15. I just stumbled across your blog because I was looking for lists of books on Victorian and 19th Century American novels. I graduated from Wellesley way (way) back in 1971 with a BA in English and a specialty in Victorian Literature. I’ve worked for a library as a paraprofessional support staff member (i.e. glorified technician) for 30 years until I retired in Dec. 2008. Since 1984, I have written the sf/fantasy column for Library Journal and enjoy it very much — but the downside is that I seldom read books outside that genre (although I love it). I just wanted you to know that I will be using your 2009 Challenge as a starting off point for a “Good Reading” 19th Century and Beyond…
    I’m also interested in your approach to reading the Bible. I grew up a Baptist (very fundamentalist) and went to a Catholic school (yeeks!) and I’ve always felt that the way to God is through the heart — not through the church, necessarily. I do love the Protestant tradition of Bible-centric worship although the Catholic liturgy is also something that I like for its symbolism and ritual. So please know that I will be reading your blog quite often and invite you to look into mine — which I have yet to make a regular part of my life.
    My other interest is animal welfare and I volunteer for our local animal shelter as well as an online no-kill sanctuary in Iowa. I live in Western North Carolina.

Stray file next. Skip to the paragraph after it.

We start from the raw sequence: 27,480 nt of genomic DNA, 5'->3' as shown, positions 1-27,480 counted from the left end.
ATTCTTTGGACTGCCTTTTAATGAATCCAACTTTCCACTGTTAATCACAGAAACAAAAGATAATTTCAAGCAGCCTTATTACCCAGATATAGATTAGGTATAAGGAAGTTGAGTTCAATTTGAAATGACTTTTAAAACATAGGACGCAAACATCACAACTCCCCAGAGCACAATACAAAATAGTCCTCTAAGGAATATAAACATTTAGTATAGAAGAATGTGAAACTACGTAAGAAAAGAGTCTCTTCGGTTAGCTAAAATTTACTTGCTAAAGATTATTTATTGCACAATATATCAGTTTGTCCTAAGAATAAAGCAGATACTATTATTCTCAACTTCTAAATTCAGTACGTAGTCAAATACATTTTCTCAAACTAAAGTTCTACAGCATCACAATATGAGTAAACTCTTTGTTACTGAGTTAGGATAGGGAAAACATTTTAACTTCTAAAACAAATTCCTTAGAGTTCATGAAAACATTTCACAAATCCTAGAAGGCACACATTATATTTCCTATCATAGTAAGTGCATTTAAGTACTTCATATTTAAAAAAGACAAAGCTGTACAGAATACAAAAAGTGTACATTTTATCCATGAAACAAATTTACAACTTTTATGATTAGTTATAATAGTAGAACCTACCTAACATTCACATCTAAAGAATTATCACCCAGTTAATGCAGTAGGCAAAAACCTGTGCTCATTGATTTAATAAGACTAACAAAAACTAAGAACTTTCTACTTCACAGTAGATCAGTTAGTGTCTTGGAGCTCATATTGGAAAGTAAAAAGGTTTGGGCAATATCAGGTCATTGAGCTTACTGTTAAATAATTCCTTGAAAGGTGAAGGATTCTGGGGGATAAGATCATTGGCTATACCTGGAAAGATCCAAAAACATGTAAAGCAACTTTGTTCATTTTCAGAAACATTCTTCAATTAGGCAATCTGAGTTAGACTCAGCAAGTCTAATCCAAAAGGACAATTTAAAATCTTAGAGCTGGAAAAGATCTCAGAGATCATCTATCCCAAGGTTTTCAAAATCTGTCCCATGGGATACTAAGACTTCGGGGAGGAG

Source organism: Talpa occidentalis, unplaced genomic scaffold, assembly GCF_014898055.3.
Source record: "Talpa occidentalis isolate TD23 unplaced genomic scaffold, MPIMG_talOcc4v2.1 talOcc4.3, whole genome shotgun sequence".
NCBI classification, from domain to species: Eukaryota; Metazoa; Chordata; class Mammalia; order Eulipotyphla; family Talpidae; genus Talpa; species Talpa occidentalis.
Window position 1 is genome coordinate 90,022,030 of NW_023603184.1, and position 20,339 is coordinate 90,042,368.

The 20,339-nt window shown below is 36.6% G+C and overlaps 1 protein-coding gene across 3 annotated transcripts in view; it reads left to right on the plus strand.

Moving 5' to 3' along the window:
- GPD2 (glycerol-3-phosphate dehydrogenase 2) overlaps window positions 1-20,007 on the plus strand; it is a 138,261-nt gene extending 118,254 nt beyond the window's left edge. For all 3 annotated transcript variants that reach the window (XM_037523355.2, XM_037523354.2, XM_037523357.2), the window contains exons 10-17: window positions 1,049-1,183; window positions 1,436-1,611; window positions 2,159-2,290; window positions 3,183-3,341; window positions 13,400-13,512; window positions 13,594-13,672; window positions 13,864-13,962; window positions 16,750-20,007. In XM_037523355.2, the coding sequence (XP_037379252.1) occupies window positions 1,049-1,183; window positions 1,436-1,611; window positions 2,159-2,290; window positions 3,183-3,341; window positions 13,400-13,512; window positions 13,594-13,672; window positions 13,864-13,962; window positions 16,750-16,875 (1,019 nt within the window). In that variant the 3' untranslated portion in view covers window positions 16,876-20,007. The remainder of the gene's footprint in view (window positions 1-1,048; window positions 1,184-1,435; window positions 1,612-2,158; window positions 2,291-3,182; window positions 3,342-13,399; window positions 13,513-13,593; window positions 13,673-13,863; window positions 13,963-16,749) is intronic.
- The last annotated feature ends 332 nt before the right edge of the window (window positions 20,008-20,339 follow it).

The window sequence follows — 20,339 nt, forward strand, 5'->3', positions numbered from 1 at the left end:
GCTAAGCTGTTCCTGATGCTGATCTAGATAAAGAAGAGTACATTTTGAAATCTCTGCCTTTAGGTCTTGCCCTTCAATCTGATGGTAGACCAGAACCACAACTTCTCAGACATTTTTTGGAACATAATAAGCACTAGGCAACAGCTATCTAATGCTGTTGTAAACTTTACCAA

Thank you for filling a need I didn’t know I had.

    AL: So good to meet you Jackie! Thanks for stopping by and introducing yourself. It sounds like we’ll get along swell, with all those common book interests and the similar childhood of growing up Baptist. I can understand the desire for the symbolism and ritual in the catholic church, and I admire how Anglicans and Presbyterians have kept a lot of liturgy in their services. If you’re interested in reading about how one woman found the liturgy she wanted in the protestant church, I highly suggest Lauren Winner’s memoir, Girl Meets God.

    You seem to share my sister’s passion for rescued dogs from animal shelters. I think it’s admirable that you’ve got a big place in your heart for elderly pets, since we live in a society that gives so little value to the elderly, pets or people.

  16. Hello there,
    I found this blog through a blog friend “Larry Who” and would lke to add you to my blogroll. I too am a follower of Christ, and I try to write a daily blog of encouragement. God Bless and I look forward to hearing what you have to say.
    Jim
    http://blesseddad.wordpress.com/

    AL: I’d be honored to be added. Thanks for stopping by and introducing yourself!